How to Predictably Hit Your Revenue Goals

It’s the Sales Leader’s job to predict the company’s revenue future. Accurate predictions make it easier it to run the business and plan for its future.  The leader must know how much the team will sell, who they will sell it to, and when will they sell it.  To more accurately predict your sales results master the science of generating sales.

Achieving such mastery is a team effort.  All must commit to study what generates a sale at your company, in your industry, and in your market. Only by first auditing this process can work then begin to make it turn more effectively and efficiently.

Significant Sales Activities

The sales production process is composed of many Significant Sales Activities [SSA’s].  These are the things done by your sales team that cause a sale to happen.  To most accurately predict sales production, start measuring your SSA’s.  A few SSA’s to measure weekly are…

Contacts with sales leads:  This activity fills the top of your sales funnel.   Watch this indicator closely.  It is the first one to drop when things get busy.  A decrease in activity here leads to fewer sales to close later.

Sales meetings with buyers [in person or via telephone]:  These interactions move your qualified leads through the funnel towards closure.  A subtle drop in sales meetings this week leads to a measurable decrease in revenue produced the next month.  Keep the pace here.

Sales Closed:  On the surface this appears to be a lagging indicator of sales effectiveness.  When measured with greater frequency however [daily or weekly vs. monthly], it clearly predicts trends and becomes a leading indicator of revenue goal attainment. 

Speak to your sales team and identify which SSA’s contribute most significantly to causing a sale to happen.  Rank them in priority from most important to least.  Next, ask your sales team to record how many of them they do each week.  After four to six  weeks you will have a good baseline measure of how much of each SSA is required to maintain your current rate of revenue production. 

With your SSA baseline established you can now begin to shift the levels of each activity either up or down in an attempt to produce more revenue.  This sales process optimization will be ongoing as your business landscape will shift and change over time.

Measurement Challenges

A common challenge in initiating SSA data reporting – especially when it has traditionally not been done before – is salesperson resistance.  Resistance is defined as any deliberate action, or inaction, that runs counter to achieving a stated goal. 

Resistance might sound like “I don’t want you measuring my weekly activities.  That’s micro management!” Or, “I have enough reports to complete as it is.”  Or late submission of reports, incomplete data, or both.

The root cause of salesperson resistance is often fear of the unknown.  Understandably, questions arise in their minds like “We’ve never done this before.  Why do you really want this data?  Is it going to be used against me some how?” 

Managing Resistance

A few simple steps to effectively deal with resistance are:

Anticipate It:  Understand that change is hard for people.  Ask yourself, “knowing my sales team as I do what underlying concerns might they have?”  Prepare questions to uncover those concerns.  Prepare how you will respond to each anticipated concern.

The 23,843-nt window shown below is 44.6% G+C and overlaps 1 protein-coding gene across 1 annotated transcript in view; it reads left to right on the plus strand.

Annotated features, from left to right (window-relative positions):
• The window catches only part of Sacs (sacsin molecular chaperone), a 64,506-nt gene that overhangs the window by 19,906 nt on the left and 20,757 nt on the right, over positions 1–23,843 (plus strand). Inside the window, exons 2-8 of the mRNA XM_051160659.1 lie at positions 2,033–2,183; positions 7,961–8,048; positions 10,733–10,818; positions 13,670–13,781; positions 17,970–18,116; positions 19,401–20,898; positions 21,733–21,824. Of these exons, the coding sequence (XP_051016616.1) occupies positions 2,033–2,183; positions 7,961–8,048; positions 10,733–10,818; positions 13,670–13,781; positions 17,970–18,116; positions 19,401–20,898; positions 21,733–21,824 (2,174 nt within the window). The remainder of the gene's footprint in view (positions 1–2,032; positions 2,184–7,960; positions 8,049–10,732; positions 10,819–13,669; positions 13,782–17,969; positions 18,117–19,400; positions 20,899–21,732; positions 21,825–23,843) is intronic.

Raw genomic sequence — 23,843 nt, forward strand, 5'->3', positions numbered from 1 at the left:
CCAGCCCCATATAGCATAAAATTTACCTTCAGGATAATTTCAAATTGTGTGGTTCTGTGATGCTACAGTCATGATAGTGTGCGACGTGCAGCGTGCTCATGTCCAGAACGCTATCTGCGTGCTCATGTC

Be Transparent:  People don’t do well with ‘grey’.  Be open and honest around the how,   what, and why’s of the SSA measurement initiative.

Involve Them Deeply:  This gives them insight into the process and a clear understanding of the importance of optimizing the sales process.

Communicate the Value:  Sales people who sell using an optimized sales process make more money.  Their job is easier.  It becomes more fun and fulfilling.  Engage your team in discussions about these positive outcomes

The path to predictably hitting your revenue goals is always challenging, but can be made more predictable with this straightforward approach to sales process optimization.

When Sales Leadership Abdicates Their Duties

As an executive level sales manager you can find your focus being pulled away from important ‘on’ the business issues to burning and urgent ‘in’ the business issues. Marketing wants feedback now, R&D wants input tomorrow, and Finance wants help with A/R issues yesterday. By the way, there is that big deal that needs closing. Succumbing to the allure of burning issues and neglecting leadership duties is called the absentee leader trap. Here is why you don’t want to be stuck there, and how you can prevent it from happening.

How to know if you are being drawn off course? Statements like “That one on one session with my rep – I’ll have to cancel that. That conference call with my Eastern team – that will have to wait until after this fire is out” are the first signs you are falling prey to the absentee leader trap. Allowing this to happen is a mistake that can have serious consequences for your sales team.

When you stop leading many things happen, none of them good. Here are a few…

  • Sales professionals with an absentee leader are forced to make decisions in isolation and are more likely to entertain buyer discounts and other concessions to close deals. Both of these are profit killers.
  • As the customer’s conduit to the company, your salespeople are often the first to field ‘out of the box’ requests. When faced with such requests and an absentee leader, a salesperson may take the “It’s better to ask for forgiveness than permission” approach to deal making. Customer expectations are set and everyone is left scrambling to make it happen. Worse yet, the customer may have to be told after the fact it can’t happen.